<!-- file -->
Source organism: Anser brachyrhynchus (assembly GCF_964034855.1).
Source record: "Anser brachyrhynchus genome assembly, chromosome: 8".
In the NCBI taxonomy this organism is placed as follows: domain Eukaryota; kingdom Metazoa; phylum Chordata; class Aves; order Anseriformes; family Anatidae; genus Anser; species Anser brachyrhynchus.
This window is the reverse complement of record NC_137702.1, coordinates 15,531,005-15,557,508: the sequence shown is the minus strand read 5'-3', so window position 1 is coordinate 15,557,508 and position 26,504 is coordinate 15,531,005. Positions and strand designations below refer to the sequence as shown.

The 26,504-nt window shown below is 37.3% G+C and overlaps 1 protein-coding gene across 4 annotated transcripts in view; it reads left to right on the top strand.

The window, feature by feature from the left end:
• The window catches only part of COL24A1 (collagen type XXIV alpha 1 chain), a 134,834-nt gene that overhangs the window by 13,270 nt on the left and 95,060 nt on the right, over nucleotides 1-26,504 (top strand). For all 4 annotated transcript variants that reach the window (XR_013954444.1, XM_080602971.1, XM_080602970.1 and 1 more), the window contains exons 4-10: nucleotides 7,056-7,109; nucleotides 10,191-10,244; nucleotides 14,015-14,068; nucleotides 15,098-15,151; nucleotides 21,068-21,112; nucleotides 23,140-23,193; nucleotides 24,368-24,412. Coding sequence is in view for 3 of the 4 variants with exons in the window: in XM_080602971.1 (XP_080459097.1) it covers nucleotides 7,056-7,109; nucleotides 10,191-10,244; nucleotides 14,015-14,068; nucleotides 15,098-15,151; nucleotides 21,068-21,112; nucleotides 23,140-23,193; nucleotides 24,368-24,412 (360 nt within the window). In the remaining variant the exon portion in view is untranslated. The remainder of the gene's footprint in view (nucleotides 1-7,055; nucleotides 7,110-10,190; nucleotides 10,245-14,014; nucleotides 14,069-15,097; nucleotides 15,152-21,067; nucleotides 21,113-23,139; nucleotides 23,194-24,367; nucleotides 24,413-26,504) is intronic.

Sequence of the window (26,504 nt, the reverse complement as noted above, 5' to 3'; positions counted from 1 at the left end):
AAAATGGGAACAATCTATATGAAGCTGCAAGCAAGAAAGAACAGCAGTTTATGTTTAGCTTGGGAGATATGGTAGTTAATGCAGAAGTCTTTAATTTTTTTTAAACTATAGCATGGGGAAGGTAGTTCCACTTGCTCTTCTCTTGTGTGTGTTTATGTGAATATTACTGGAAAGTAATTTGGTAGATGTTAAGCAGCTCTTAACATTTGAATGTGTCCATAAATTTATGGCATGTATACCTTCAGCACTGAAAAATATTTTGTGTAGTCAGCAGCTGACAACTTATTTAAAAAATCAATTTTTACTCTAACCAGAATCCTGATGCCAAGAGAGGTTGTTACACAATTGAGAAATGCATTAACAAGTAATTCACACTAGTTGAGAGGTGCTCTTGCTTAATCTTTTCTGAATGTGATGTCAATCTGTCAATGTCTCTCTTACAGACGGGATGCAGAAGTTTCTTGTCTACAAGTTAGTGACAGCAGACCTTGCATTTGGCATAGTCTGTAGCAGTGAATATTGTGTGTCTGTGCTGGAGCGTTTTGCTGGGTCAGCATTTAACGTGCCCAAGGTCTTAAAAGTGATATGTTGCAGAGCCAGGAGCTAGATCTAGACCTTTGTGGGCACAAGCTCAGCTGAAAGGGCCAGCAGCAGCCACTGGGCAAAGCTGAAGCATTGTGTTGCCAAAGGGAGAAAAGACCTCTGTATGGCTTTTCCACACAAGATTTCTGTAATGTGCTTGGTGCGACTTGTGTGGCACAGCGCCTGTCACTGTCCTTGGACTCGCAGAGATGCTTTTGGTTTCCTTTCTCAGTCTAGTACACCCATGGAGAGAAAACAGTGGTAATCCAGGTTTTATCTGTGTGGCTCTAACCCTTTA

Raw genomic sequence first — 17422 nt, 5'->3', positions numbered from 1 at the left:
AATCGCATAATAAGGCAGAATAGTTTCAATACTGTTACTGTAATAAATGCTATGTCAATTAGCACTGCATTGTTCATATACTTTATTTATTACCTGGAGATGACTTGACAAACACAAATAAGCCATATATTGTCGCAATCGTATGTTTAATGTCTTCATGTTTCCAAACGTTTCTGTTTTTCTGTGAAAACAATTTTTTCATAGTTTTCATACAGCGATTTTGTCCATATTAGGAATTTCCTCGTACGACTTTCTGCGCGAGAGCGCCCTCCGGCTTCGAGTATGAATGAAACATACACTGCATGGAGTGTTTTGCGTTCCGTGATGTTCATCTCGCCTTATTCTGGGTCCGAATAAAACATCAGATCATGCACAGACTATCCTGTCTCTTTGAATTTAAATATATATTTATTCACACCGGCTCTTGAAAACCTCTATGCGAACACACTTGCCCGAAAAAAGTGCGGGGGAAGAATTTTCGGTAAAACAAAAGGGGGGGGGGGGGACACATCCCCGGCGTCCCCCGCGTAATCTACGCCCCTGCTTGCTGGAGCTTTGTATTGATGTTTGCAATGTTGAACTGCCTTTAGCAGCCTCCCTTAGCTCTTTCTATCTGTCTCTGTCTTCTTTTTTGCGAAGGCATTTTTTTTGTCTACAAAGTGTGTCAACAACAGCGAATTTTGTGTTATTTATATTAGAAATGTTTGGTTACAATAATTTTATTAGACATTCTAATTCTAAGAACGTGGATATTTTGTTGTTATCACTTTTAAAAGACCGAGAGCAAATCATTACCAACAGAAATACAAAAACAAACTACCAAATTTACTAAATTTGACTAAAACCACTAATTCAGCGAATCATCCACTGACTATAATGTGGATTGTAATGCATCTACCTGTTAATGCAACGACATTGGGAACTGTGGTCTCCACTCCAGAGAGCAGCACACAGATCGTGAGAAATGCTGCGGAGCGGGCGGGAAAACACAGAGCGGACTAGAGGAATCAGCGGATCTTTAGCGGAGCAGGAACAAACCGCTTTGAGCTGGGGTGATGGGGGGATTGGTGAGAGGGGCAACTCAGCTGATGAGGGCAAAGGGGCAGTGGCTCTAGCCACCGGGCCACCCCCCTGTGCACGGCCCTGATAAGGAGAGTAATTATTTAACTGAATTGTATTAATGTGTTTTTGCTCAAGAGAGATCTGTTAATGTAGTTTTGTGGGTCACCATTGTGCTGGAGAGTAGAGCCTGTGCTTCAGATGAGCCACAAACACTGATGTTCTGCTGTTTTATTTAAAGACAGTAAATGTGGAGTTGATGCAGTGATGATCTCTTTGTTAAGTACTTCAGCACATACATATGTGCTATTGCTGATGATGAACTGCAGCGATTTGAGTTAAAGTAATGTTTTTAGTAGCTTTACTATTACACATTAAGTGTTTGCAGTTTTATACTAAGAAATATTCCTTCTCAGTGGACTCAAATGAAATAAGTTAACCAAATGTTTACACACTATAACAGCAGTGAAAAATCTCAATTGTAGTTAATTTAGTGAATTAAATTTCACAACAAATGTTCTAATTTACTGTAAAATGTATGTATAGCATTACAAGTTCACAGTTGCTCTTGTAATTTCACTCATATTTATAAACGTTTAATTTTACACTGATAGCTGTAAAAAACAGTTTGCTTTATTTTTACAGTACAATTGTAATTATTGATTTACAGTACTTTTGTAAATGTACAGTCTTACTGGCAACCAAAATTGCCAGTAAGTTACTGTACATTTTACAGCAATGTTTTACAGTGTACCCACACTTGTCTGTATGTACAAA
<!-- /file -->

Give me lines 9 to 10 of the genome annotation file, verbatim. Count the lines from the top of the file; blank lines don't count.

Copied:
AAAATGGGAACAATCTATATGAAGCTGCAAGCAAGAAAGAACAGCAGTTTATGTTTAGCTTGGGAGATATGGTAGTTAATGCAGAAGTCTTTAATTTTTTTTAAACTATAGCATGGGGAAGGTAGTTCCACTTGCTCTTCTCTTGTGTGTGTTTATGTGAATATTACTGGAAAGTAATTTGGTAGATGTTAAGCAGCTCTTAACATTTGAATGTGTCCATAAATTTATGGCATGTATACCTTCAGCACTGAAAAATATTTTGTGTAGTCAGCAGCTGACAACTTATTTAAAAAATCAATTTTTACTCTAACCAGAATCCTGATGCCAAGAGAGGTTGTTACACAATTGAGAAATGCATTAACAAGTAATTCACACTAGTTGAGAGGTGCTCTTGCTTAATCTTTTCTGAATGTGATGTCAATCTGTCAATGTCTCTCTTACAGACGGGATGCAGAAGTTTCTTGTCTACAAGTTAGTGACAGCAGACCTTGCATTTGGCATAGTCTGTAGCAGTGAATATTGTGTGTCTGTGCTGGAGCGTTTTGCTGGGTCAGCATTTAACGTGCCCAAGGTCTTAAAAGTGATATGTTGCAGAGCCAGGAGCTAGATCTAGACCTTTGTGGGCACAAGCTCAGCTGAAAGGGCCAGCAGCAGCCACTGGGCAAAGCTGAAGCATTGTGTTGCCAAAGGGAGAAAAGACCTCTGTATGGCTTTTCCACACAAGATTTCTGTAATGTGCTTGGTGCGACTTGTGTGGCACAGCGCCTGTCACTGTCCTTGGACTCGCAGAGATGCTTTTGGTTTCCTTTCTCAGTCTAGTACACCCATGGAGAGAAAACAGTGGTAATCCAGGTTTTATCTGTGTGGCTCTAACCCTTTA

Raw genomic sequence first — 17422 nt, 5'->3', positions numbered from 1 at the left: